Why High Demand for Affordable Housing Does Not Equal More Affordable Housing

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In 2008, the United States economy officially took a nosedive and the country reeled from what was then called the “worst financial crisis since the Great Depression” (Domitrovic). Worse still, this completely “avoidable” catastrophe took a swing at Fannie Mae and Freddie Mac; dealt a decisive blow to Wall Street; saw numerous well-earned bailouts; and, brought middle-of-the-road, Main Street America to its knees (Chan). Since then, Wall Street and the housing market are faring better and credit is easier to obtain (Domitrovic). Main Street, however, is still waiting for better-paying jobs. While things are steadily improving elsewhere in the economy, high demand for affordable housing has not led to more affordable housing for those in need.

In fact, there are 19.4 million rent-burdened households and the cost of rent is rising. Twenty-five percent of Americans pay half of their income in rent, even though they are making less money and even though developers have many incentives (tax breaks, more financing, and zoning authority) to build affordable housing. While it seems that high demand and numerous incentives to provide affordable housing should equal more affordable housing, the reality is not so simple (Dietz; No Plans to Build Low-Income Housing; 69% of New Yorkers Vote for Guaranteed Inclusionary Zoning).The basic rules of supply and demand do not apply here.

One hurdle to affordable residences is would-be neighbors to residents of low-income housing. Diamond Bar, an affluent city in East Los Angeles, has many residents who are unhappy with proposals to build low-income housing in their community (No Plans to Build Low-Income Housing). While residents here worry that the home values will drop and that they will be plagued with increased traffic and crime, New York welcomes affordable housing to no avail (No Plans to Build Low-Income Housing; 69% of New Yorkers Vote for Guaranteed Inclusionary Zoning; Dietz). Sixty-Nine percent of New Yorkers are in favor of more affordable housing, yet, “less than 3% of the Multifamily housing developed since 2005 has been affordable [or] inclusionary.” Despite incentives to “build up,” two-thirds of new development is luxury (69% of New Yorkers Vote for Guaranteed Inclusionary Zoning). Developers willingly ignore demand to provide housing to the wealthy.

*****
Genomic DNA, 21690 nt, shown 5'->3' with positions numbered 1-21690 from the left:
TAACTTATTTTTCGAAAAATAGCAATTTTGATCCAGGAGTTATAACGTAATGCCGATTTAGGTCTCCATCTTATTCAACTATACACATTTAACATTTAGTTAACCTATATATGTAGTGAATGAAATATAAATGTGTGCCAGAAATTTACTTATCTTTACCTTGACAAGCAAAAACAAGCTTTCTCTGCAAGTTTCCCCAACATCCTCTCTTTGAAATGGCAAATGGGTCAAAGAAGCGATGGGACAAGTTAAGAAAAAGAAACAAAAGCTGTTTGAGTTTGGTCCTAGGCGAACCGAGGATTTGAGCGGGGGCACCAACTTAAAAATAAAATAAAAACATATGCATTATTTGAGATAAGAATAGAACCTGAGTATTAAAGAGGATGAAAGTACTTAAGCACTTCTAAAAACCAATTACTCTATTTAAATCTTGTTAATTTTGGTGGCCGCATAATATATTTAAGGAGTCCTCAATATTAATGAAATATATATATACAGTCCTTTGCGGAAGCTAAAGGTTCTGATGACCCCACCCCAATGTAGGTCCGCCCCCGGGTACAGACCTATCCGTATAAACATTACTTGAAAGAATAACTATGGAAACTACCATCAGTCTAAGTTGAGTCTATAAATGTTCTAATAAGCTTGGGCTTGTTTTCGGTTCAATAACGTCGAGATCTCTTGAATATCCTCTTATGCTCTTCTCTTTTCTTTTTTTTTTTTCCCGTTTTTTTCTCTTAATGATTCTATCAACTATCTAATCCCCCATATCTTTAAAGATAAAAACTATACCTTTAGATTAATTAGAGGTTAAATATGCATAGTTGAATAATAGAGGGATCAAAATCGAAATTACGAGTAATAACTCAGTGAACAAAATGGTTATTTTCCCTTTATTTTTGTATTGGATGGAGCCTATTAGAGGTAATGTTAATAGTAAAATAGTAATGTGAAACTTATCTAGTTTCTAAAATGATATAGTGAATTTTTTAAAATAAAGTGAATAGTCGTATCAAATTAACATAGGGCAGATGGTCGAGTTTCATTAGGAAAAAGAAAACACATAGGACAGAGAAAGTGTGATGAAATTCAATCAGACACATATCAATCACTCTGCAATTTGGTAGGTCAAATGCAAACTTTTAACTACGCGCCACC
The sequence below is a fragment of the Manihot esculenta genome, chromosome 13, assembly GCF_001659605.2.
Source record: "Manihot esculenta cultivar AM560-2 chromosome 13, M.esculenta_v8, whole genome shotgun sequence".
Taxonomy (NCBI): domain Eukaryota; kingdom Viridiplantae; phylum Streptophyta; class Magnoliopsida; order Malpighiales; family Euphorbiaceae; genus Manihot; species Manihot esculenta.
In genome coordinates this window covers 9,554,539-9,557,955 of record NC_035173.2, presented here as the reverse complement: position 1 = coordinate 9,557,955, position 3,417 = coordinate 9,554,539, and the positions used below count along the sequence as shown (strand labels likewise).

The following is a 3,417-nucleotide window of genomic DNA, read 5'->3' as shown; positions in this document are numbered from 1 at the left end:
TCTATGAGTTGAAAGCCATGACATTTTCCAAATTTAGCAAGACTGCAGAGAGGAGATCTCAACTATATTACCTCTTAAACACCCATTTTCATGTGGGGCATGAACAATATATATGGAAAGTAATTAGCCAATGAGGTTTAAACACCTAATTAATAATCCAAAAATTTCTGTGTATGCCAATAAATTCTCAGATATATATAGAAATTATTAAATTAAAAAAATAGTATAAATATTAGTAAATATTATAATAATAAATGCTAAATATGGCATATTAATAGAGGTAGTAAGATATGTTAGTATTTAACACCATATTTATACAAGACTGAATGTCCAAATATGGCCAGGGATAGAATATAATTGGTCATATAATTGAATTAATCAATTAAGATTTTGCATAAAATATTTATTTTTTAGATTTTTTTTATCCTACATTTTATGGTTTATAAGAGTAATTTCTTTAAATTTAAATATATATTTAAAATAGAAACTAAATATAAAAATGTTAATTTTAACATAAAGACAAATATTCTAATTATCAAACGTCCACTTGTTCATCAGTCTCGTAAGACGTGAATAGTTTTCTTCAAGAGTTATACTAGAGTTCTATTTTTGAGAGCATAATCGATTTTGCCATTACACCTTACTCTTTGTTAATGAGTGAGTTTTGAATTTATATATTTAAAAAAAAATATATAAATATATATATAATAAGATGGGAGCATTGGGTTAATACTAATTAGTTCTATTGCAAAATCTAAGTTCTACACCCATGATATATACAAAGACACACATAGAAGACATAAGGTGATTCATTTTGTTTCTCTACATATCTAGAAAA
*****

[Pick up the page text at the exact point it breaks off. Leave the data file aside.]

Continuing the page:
The economy is getting better but the need for affordable housing is becoming more incessant. So far, the government has incentivized affordable housing but has had little response from developers who prefer to pursue more profitable angles. Unfortunately, the economy hangs in the balance in a true collective action problem that, once resolved, could yield numerous benefits for the rest of the economy.

Works Cited

69% of New Yorkers Vote for Guaranteed Inclusionary Zoning. Publication. Association for Neighborhood and Housing Development, 26 Aug. 2013. Web. 03 Oct. 2013. <http://www.anhd.org/3447

Chan, Sewell. "Financial Crisis Was Avoidable, Inquiry Finds." The New York Times. N.p., 25 Jan. 2011. Web. 3 Oct. 2013. <http://www.nytimes.com/2011/01/26/business/economy/26inquiry.html

Dietz, Robert. "A Win-Win-Win for Affordable Housing." U.S. News News World and Report. N.p., 5 Sept. 2013. Web. 3 Oct. 2013. <http://www.usnews.com/opinion/blogs/economic-intelligence/2013/09/05/defending-a-tax-program-that-helps-provide-affordable-housing

Domitrovic, Brian. "The Worst Economic Crisis Since When?" Forbes. Forbes Magazine, 05 Feb. 2013. Web. 03 Oct. 2013. <http://www.forbes.com/sites/briandomitrovic/2013/02/05/the-worst-economic-crisis-since-when

"No Plans to Build Low-Income Housing, Say City Officials." DiamondBar-Walnut Patch. Ed. Gina Tenorio. N.p., 27 June 2012. Web. 3 Oct. 2013. <http://diamondbar-walnut.patch.com/groups/politics-and-elections/p/no-plans-to-build-low-income-house-say-diamond-bar-ci789863b94c